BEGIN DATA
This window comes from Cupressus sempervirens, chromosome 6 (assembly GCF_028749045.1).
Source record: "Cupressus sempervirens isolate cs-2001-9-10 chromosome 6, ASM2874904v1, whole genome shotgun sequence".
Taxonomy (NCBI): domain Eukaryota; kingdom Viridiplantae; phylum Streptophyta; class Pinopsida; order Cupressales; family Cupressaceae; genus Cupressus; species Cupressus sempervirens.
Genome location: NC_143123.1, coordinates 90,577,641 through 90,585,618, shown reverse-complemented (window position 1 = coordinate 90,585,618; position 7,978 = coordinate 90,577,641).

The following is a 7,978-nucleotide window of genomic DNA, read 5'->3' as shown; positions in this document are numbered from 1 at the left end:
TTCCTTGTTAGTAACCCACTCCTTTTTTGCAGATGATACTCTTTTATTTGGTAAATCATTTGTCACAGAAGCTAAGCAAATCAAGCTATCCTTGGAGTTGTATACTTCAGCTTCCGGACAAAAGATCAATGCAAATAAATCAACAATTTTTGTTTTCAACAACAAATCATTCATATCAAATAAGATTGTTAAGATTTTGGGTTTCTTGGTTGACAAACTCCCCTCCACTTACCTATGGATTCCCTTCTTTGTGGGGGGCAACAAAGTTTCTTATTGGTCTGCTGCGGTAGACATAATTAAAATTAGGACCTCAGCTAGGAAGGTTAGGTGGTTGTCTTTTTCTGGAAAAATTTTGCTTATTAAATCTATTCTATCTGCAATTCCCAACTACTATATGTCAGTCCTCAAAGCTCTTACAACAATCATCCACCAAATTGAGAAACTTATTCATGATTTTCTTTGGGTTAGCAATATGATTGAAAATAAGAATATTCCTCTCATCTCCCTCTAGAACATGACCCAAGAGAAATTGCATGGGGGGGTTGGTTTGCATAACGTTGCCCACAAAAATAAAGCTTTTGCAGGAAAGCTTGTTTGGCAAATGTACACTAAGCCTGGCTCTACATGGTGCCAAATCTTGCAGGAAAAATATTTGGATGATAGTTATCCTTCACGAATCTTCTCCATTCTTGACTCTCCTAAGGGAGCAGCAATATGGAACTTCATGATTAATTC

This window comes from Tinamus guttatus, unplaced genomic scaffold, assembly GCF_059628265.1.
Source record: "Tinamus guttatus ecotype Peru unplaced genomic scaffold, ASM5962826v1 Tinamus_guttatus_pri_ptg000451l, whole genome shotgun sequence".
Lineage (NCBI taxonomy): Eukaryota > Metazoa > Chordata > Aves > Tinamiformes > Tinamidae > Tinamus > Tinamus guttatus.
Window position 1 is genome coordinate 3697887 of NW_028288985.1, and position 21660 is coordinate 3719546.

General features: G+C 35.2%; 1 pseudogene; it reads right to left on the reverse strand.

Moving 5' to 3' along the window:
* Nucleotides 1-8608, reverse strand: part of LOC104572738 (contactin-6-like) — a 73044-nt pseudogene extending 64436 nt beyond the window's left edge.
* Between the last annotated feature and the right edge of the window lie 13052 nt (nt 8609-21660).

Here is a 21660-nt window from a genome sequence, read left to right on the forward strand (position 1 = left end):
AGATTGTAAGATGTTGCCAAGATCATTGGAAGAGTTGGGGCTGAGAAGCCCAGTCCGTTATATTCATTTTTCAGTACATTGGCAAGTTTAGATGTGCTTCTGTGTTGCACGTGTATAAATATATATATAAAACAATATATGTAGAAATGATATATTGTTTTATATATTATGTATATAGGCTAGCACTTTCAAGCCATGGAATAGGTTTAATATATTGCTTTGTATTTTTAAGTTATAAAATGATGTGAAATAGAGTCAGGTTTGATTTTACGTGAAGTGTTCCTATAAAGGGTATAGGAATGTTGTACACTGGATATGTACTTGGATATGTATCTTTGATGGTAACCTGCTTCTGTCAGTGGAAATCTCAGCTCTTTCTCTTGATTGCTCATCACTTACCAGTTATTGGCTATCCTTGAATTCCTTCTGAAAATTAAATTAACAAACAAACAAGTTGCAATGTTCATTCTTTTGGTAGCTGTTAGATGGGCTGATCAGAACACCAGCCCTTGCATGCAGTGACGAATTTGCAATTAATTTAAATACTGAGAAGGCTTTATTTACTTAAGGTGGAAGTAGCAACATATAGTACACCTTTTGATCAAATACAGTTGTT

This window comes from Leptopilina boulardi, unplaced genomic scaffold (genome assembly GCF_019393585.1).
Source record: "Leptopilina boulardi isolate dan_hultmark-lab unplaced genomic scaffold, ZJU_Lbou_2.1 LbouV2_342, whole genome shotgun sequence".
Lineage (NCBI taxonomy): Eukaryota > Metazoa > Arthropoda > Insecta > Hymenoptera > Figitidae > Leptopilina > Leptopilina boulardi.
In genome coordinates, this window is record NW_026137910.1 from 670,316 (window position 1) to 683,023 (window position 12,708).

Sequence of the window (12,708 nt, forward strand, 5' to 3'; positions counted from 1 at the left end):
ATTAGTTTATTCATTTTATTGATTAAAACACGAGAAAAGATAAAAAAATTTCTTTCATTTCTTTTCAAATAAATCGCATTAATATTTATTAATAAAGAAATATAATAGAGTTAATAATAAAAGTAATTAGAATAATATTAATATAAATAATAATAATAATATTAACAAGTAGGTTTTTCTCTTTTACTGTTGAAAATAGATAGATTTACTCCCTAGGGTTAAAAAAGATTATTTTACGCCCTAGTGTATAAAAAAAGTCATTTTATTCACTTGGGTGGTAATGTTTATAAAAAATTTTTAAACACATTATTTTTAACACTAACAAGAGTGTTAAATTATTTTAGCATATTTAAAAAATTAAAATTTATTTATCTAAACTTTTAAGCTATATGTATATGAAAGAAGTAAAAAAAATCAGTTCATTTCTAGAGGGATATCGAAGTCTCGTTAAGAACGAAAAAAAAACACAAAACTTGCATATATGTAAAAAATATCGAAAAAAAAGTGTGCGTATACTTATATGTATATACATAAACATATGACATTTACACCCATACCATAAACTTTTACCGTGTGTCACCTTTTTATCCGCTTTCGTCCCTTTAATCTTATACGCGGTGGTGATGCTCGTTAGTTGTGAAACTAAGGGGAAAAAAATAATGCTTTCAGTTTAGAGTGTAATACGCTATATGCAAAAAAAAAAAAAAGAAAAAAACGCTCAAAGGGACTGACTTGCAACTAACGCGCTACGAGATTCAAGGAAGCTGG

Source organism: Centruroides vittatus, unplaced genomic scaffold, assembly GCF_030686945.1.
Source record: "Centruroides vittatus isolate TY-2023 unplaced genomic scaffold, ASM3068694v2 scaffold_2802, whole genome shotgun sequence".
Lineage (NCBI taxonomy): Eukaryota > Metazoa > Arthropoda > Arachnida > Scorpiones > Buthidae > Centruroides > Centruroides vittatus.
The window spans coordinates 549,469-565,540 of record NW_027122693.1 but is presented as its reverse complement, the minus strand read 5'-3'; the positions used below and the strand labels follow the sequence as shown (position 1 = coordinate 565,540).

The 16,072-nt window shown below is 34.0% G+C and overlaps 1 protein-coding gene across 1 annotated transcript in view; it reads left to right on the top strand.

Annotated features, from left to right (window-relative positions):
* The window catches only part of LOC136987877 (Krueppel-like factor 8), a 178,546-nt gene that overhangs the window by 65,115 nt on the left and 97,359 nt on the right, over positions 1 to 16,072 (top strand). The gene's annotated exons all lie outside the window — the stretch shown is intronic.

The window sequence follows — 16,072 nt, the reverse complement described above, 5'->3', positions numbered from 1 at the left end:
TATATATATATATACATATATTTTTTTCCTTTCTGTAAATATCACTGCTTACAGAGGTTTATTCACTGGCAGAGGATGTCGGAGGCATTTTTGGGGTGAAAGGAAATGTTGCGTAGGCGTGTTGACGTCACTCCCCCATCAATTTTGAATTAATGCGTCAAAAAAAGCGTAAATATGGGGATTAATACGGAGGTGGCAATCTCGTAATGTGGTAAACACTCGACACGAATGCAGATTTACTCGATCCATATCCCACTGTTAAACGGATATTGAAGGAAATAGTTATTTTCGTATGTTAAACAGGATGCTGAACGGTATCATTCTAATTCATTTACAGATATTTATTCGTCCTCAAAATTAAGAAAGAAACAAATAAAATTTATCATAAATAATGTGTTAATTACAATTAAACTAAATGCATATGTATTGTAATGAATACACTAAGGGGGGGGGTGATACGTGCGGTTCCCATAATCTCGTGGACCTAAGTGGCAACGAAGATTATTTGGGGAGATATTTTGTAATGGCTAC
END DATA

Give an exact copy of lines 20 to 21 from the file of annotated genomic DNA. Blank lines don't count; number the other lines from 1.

In genome coordinates, this window is record NW_026137910.1 from 670,316 (window position 1) to 683,023 (window position 12,708).

Sequence of the window (12,708 nt, forward strand, 5' to 3'; positions counted from 1 at the left end):